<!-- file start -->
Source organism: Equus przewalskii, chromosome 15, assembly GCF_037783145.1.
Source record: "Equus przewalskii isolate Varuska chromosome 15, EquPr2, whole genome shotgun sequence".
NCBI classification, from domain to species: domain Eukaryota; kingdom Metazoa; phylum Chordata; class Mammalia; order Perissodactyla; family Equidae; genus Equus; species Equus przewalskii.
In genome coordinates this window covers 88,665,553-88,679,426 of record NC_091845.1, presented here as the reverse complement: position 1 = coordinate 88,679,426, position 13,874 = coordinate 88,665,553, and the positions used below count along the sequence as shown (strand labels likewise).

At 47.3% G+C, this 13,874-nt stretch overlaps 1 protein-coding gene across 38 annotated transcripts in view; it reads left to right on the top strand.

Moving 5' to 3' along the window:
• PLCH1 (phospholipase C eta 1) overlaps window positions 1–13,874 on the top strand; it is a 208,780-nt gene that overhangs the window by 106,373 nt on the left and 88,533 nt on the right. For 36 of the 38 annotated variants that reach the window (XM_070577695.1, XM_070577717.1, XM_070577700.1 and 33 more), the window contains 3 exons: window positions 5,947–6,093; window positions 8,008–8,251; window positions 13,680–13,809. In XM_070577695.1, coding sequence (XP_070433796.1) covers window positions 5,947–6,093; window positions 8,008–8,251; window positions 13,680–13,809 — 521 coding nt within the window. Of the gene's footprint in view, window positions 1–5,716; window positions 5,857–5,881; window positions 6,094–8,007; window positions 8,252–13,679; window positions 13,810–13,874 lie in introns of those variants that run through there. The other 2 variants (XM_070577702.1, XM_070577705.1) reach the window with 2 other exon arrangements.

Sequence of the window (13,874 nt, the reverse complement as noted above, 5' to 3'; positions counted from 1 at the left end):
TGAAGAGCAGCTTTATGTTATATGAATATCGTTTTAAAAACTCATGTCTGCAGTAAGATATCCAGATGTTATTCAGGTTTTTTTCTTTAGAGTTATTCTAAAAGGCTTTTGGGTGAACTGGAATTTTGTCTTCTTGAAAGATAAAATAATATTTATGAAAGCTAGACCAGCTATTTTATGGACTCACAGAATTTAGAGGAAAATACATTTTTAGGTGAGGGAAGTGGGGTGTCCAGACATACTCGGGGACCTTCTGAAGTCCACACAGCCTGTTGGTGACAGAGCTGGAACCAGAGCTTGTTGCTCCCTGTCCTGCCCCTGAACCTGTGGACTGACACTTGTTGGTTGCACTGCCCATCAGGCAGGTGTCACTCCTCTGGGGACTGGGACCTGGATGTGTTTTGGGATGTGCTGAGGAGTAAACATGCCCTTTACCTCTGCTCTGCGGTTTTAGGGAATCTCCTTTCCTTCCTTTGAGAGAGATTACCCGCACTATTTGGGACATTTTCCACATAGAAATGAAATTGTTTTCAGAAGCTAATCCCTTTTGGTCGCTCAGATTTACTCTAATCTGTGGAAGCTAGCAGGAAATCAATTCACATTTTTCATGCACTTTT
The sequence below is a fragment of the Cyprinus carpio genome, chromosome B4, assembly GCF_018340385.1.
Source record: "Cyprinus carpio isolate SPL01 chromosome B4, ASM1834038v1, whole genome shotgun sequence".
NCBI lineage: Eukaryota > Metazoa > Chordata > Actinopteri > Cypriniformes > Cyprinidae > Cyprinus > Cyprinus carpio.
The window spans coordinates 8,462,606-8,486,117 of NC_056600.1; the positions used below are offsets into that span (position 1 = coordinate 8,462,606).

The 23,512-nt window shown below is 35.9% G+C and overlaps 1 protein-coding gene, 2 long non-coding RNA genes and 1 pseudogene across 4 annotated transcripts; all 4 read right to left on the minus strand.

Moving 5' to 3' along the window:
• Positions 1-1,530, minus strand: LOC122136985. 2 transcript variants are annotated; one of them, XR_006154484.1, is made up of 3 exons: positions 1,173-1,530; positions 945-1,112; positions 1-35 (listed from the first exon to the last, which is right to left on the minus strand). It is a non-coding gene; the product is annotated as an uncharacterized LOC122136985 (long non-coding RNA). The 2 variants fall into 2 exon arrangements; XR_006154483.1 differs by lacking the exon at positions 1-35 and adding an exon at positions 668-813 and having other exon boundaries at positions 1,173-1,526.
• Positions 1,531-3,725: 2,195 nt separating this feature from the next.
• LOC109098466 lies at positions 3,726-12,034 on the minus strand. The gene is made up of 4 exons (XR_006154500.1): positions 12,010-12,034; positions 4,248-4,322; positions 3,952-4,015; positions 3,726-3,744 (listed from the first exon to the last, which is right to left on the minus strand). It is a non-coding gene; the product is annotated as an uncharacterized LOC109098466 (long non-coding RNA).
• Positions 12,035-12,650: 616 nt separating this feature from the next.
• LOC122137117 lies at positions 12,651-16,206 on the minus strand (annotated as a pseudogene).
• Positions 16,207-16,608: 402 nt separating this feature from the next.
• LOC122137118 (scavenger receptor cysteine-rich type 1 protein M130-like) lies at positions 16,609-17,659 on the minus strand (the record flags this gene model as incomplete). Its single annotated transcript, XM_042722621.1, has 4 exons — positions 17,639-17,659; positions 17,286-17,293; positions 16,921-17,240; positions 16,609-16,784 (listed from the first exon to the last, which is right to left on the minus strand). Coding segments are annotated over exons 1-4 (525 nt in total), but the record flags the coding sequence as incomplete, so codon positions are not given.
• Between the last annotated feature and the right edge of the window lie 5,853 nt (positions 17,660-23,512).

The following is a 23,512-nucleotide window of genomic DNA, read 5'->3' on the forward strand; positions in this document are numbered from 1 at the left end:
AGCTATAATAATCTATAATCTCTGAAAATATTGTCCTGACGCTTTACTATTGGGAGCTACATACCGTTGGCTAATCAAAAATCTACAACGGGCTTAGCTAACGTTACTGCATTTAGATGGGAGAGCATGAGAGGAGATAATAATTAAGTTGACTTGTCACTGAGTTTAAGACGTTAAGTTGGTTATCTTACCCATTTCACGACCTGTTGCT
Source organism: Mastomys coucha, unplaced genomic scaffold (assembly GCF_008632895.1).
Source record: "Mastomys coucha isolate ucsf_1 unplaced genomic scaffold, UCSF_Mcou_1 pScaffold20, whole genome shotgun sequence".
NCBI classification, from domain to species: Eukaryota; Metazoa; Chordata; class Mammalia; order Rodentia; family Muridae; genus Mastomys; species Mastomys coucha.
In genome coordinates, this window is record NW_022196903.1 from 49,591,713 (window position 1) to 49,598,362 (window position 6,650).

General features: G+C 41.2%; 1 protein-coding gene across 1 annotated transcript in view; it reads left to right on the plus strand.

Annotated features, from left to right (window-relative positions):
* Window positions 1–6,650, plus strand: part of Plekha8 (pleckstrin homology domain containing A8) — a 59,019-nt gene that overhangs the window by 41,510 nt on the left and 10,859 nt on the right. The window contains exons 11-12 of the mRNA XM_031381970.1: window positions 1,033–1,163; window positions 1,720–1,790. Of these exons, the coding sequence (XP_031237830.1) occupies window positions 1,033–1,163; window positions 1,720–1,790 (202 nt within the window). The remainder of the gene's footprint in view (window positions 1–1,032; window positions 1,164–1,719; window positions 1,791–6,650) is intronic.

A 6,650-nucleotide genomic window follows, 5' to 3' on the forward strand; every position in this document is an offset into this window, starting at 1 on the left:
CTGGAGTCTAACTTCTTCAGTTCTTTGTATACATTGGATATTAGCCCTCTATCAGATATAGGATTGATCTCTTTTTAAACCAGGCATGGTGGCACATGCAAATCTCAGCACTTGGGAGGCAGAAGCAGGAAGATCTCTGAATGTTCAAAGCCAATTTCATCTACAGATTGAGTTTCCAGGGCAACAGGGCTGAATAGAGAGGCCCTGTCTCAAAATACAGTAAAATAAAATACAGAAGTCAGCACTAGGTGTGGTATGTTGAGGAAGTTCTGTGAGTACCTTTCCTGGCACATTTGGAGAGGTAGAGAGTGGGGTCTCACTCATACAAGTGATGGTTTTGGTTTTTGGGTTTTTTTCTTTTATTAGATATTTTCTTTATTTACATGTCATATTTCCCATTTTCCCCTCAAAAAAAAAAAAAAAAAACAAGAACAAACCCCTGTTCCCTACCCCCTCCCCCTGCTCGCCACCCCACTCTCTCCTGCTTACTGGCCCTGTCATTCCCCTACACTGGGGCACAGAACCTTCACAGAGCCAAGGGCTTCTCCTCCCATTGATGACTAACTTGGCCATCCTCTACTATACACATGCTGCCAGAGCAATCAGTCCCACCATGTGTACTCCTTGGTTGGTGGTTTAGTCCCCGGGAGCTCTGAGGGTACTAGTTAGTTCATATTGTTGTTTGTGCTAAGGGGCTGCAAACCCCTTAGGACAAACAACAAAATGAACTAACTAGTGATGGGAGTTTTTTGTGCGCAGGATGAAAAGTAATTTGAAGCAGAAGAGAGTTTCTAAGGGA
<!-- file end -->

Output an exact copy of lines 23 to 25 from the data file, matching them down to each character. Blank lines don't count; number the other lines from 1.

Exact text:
• Between the last annotated feature and the right edge of the window lie 5,853 nt (positions 17,660-23,512).

The following is a 23,512-nucleotide window of genomic DNA, read 5'->3' on the forward strand; positions in this document are numbered from 1 at the left end:
AGCTATAATAATCTATAATCTCTGAAAATATTGTCCTGACGCTTTACTATTGGGAGCTACATACCGTTGGCTAATCAAAAATCTACAACGGGCTTAGCTAACGTTACTGCATTTAGATGGGAGAGCATGAGAGGAGATAATAATTAAGTTGACTTGTCACTGAGTTTAAGACGTTAAGTTGGTTATCTTACCCATTTCACGACCTGTTGCT